Mission to China by Mary Laven [Book Review]
Narratives created to explain trends of national power often falter when tested against history. No sooner had the narrative of liberalism finally winning its long struggle against totalitarianism been postulated that the emergence of a successful yet authoritarian China started to undermine it. With emerging regions not always walking in lockstep with the West, the narrative of “the end of history” has been replaced with the more worrisome idea of a continual “clash of civilizations”. According to this narrative, the world is broken up into large cultural blocs, so fundamentally different as to make common understanding impossible. Human history thus becomes an endless cycle of conflict between cultures doomed to misunderstand each other.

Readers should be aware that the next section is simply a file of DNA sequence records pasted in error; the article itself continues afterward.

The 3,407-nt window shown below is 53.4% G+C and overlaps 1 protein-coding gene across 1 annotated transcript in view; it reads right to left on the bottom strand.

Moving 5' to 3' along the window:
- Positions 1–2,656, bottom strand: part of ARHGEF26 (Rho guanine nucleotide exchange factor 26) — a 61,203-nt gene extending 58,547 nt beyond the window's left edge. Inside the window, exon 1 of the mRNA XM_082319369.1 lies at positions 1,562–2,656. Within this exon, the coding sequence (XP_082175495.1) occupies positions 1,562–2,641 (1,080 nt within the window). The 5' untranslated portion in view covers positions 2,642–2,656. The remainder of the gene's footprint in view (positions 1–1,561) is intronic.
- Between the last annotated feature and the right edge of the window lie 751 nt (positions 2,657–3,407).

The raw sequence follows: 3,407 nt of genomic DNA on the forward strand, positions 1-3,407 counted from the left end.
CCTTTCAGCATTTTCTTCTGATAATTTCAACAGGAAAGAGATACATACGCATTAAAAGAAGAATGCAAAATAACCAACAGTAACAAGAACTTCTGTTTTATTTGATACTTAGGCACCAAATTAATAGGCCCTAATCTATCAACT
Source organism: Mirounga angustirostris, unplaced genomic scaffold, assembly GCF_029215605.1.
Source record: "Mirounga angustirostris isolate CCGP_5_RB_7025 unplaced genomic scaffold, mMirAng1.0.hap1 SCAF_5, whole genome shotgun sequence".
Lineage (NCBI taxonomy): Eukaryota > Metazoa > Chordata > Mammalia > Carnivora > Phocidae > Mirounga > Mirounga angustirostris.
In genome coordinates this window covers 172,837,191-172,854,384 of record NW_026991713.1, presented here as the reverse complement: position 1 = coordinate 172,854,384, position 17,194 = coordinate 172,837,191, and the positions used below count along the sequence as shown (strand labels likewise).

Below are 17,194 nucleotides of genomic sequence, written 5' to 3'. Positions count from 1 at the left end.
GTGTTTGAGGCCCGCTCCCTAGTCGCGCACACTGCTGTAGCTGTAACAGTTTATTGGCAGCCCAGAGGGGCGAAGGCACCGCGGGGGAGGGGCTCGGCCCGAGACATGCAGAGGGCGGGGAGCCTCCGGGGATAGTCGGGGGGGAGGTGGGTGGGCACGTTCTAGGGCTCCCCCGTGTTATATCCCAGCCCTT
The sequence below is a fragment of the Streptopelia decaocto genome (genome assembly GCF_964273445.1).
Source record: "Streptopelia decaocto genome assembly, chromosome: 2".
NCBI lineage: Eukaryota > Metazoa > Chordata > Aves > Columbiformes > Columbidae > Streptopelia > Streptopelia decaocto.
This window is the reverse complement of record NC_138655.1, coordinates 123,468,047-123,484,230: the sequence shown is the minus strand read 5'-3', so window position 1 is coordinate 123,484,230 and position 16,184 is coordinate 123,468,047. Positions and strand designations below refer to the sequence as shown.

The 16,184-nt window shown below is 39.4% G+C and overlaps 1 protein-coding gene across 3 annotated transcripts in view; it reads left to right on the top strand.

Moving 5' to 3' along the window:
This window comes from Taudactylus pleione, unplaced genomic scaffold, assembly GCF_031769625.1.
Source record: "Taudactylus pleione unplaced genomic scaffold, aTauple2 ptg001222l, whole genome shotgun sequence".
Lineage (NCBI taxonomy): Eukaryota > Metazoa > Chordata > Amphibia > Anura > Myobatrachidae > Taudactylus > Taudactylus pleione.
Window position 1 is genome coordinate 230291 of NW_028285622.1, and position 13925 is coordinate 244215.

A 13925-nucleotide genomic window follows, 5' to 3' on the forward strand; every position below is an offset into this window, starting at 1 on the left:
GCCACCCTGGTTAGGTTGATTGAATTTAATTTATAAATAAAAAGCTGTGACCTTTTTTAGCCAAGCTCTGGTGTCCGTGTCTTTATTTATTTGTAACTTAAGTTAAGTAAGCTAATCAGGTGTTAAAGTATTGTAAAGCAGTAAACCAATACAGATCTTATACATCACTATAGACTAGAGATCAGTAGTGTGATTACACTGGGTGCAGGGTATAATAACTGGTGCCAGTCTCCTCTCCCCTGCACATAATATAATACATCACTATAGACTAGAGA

The history of contact between the West and China presents a good opportunity to test the narrative: Western visitors to China have often made an attempt to understand Chinese values and hopefully persuade the Chinese to adopt Western ones, with mixed results. At first glance, the failure of the Chinese to adopt Western ideas would seem to vindicate the “clash of civilization” narrative; the fact that such concepts were often imposed by force only serves to strengthen the idea that these differences remain irreconcilable.